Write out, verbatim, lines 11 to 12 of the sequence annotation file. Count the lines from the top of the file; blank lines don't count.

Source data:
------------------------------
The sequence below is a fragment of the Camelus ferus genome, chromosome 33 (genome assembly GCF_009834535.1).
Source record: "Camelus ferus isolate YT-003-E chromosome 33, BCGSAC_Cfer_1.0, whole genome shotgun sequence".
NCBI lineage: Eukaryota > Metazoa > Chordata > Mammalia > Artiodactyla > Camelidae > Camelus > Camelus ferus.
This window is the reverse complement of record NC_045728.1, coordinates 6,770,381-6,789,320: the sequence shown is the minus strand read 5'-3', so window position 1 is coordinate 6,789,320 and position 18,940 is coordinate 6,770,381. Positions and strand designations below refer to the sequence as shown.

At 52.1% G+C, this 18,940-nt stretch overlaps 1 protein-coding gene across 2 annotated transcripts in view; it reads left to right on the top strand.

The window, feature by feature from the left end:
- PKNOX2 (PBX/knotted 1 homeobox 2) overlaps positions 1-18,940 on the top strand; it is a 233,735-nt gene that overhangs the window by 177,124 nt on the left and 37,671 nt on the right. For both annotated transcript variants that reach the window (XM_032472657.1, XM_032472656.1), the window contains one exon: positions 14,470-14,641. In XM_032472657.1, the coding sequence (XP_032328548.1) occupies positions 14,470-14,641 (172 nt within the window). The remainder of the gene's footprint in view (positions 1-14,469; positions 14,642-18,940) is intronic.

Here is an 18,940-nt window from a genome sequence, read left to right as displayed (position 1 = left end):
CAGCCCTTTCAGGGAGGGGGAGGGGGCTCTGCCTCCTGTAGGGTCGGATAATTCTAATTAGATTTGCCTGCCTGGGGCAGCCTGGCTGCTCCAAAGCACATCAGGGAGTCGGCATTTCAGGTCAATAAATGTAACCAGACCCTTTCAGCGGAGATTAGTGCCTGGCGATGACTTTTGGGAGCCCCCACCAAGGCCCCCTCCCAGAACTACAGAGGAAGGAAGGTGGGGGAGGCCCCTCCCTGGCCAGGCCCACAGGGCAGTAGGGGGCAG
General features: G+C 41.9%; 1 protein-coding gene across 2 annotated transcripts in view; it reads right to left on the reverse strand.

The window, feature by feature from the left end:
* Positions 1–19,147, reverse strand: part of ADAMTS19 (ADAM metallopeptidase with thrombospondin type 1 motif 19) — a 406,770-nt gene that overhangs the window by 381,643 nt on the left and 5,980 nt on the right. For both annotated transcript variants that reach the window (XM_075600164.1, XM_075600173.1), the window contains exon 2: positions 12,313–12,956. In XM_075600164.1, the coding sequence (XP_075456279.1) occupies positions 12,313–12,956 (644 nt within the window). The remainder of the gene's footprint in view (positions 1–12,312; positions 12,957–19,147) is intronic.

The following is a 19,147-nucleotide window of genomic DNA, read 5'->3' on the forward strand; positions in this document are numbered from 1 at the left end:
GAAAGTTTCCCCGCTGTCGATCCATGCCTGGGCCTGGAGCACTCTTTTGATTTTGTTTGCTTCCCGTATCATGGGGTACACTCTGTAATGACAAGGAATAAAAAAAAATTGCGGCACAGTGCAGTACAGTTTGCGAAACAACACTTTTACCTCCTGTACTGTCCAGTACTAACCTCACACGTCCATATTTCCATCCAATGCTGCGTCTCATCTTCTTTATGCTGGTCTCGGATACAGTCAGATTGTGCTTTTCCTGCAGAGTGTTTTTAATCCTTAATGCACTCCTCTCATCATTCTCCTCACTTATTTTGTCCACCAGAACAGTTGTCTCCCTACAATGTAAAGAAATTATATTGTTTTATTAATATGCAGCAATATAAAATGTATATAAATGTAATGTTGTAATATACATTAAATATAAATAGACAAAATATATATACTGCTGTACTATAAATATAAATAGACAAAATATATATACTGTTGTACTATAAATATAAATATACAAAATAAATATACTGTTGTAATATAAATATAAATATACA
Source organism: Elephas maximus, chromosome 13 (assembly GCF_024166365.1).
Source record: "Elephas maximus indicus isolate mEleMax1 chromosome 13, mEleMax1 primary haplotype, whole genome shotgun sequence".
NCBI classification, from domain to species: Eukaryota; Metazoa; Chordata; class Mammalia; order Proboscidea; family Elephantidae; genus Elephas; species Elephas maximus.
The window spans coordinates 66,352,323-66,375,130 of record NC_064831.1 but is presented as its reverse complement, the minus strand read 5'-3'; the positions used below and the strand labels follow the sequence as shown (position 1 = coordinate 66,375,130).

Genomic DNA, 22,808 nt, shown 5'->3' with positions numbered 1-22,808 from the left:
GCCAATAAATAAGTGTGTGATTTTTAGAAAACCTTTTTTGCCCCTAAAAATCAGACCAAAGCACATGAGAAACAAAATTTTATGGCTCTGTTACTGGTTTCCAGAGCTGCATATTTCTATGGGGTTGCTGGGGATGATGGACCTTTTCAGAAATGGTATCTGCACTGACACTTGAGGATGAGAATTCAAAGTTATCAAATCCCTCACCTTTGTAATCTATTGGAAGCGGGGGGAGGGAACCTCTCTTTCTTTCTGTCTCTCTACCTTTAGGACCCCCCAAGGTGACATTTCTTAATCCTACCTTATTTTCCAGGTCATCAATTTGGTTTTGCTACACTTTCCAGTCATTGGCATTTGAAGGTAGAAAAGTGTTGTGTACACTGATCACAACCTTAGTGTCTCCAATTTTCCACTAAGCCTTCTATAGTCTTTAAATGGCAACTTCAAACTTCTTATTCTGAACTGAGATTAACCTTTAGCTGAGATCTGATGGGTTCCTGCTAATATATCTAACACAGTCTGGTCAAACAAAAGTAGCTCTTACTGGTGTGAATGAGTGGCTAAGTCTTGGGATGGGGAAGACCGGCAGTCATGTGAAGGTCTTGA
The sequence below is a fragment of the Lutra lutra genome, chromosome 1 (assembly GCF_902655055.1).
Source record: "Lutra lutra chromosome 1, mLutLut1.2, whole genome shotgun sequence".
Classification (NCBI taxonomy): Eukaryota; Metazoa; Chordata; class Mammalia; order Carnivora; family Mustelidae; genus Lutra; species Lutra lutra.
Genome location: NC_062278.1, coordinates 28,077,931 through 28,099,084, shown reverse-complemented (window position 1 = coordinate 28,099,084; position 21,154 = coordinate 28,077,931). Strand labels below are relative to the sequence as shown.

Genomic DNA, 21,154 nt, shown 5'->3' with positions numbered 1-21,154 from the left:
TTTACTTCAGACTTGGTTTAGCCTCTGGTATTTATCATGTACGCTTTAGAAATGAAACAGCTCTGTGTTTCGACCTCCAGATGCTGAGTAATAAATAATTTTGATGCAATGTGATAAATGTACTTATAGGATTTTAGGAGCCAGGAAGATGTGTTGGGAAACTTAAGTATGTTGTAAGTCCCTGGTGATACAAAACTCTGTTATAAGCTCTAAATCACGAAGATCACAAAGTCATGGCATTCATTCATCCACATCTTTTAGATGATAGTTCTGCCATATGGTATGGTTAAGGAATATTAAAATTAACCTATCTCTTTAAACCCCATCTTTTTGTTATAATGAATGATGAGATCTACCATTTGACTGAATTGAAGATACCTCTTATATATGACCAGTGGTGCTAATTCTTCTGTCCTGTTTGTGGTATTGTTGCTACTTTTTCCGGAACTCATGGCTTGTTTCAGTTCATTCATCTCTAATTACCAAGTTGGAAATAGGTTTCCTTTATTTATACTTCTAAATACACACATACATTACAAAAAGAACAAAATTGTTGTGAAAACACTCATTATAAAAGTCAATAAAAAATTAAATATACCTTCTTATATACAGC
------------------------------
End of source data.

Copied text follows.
The window, feature by feature from the left end:
* Positions 1–19,147, reverse strand: part of ADAMTS19 (ADAM metallopeptidase with thrombospondin type 1 motif 19) — a 406,770-nt gene that overhangs the window by 381,643 nt on the left and 5,980 nt on the right. For both annotated transcript variants that reach the window (XM_075600164.1, XM_075600173.1), the window contains exon 2: positions 12,313–12,956. In XM_075600164.1, the coding sequence (XP_075456279.1) occupies positions 12,313–12,956 (644 nt within the window). The remainder of the gene's footprint in view (positions 1–12,312; positions 12,957–19,147) is intronic.